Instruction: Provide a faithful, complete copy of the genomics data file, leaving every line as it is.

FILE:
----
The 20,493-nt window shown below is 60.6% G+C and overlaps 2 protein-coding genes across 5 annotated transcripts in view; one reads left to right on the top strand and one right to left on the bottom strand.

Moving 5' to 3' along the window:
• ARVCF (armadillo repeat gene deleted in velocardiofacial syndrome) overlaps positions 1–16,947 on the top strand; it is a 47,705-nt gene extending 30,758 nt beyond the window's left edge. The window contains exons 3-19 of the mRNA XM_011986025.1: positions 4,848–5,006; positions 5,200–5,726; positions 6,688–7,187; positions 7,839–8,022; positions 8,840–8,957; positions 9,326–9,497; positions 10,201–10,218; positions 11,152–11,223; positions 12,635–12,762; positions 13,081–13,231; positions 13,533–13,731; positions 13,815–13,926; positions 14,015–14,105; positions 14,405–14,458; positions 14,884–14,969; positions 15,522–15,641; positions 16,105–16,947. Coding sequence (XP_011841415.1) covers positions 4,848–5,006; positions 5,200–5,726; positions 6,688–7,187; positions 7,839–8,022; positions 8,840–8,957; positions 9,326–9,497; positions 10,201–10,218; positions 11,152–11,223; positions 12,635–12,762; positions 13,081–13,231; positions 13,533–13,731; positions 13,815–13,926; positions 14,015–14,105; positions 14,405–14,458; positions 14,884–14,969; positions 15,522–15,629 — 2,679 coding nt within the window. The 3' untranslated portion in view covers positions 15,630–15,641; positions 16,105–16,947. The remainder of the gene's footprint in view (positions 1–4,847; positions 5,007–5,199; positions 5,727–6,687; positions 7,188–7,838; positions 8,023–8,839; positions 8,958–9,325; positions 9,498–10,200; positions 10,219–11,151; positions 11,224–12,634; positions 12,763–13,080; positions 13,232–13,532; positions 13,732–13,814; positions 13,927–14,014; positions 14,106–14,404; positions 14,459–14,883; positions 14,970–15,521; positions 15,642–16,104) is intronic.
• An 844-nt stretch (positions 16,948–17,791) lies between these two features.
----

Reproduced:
The 20,493-nt window shown below is 60.6% G+C and overlaps 2 protein-coding genes across 5 annotated transcripts in view; one reads left to right on the top strand and one right to left on the bottom strand.

Moving 5' to 3' along the window:
• ARVCF (armadillo repeat gene deleted in velocardiofacial syndrome) overlaps positions 1–16,947 on the top strand; it is a 47,705-nt gene extending 30,758 nt beyond the window's left edge. The window contains exons 3-19 of the mRNA XM_011986025.1: positions 4,848–5,006; positions 5,200–5,726; positions 6,688–7,187; positions 7,839–8,022; positions 8,840–8,957; positions 9,326–9,497; positions 10,201–10,218; positions 11,152–11,223; positions 12,635–12,762; positions 13,081–13,231; positions 13,533–13,731; positions 13,815–13,926; positions 14,015–14,105; positions 14,405–14,458; positions 14,884–14,969; positions 15,522–15,641; positions 16,105–16,947. Coding sequence (XP_011841415.1) covers positions 4,848–5,006; positions 5,200–5,726; positions 6,688–7,187; positions 7,839–8,022; positions 8,840–8,957; positions 9,326–9,497; positions 10,201–10,218; positions 11,152–11,223; positions 12,635–12,762; positions 13,081–13,231; positions 13,533–13,731; positions 13,815–13,926; positions 14,015–14,105; positions 14,405–14,458; positions 14,884–14,969; positions 15,522–15,629 — 2,679 coding nt within the window. The 3' untranslated portion in view covers positions 15,630–15,641; positions 16,105–16,947. The remainder of the gene's footprint in view (positions 1–4,847; positions 5,007–5,199; positions 5,727–6,687; positions 7,188–7,838; positions 8,023–8,839; positions 8,958–9,325; positions 9,498–10,200; positions 10,219–11,151; positions 11,224–12,634; positions 12,763–13,080; positions 13,232–13,532; positions 13,732–13,814; positions 13,927–14,014; positions 14,106–14,404; positions 14,459–14,883; positions 14,970–15,521; positions 15,642–16,104) is intronic.
• An 844-nt stretch (positions 16,948–17,791) lies between these two features.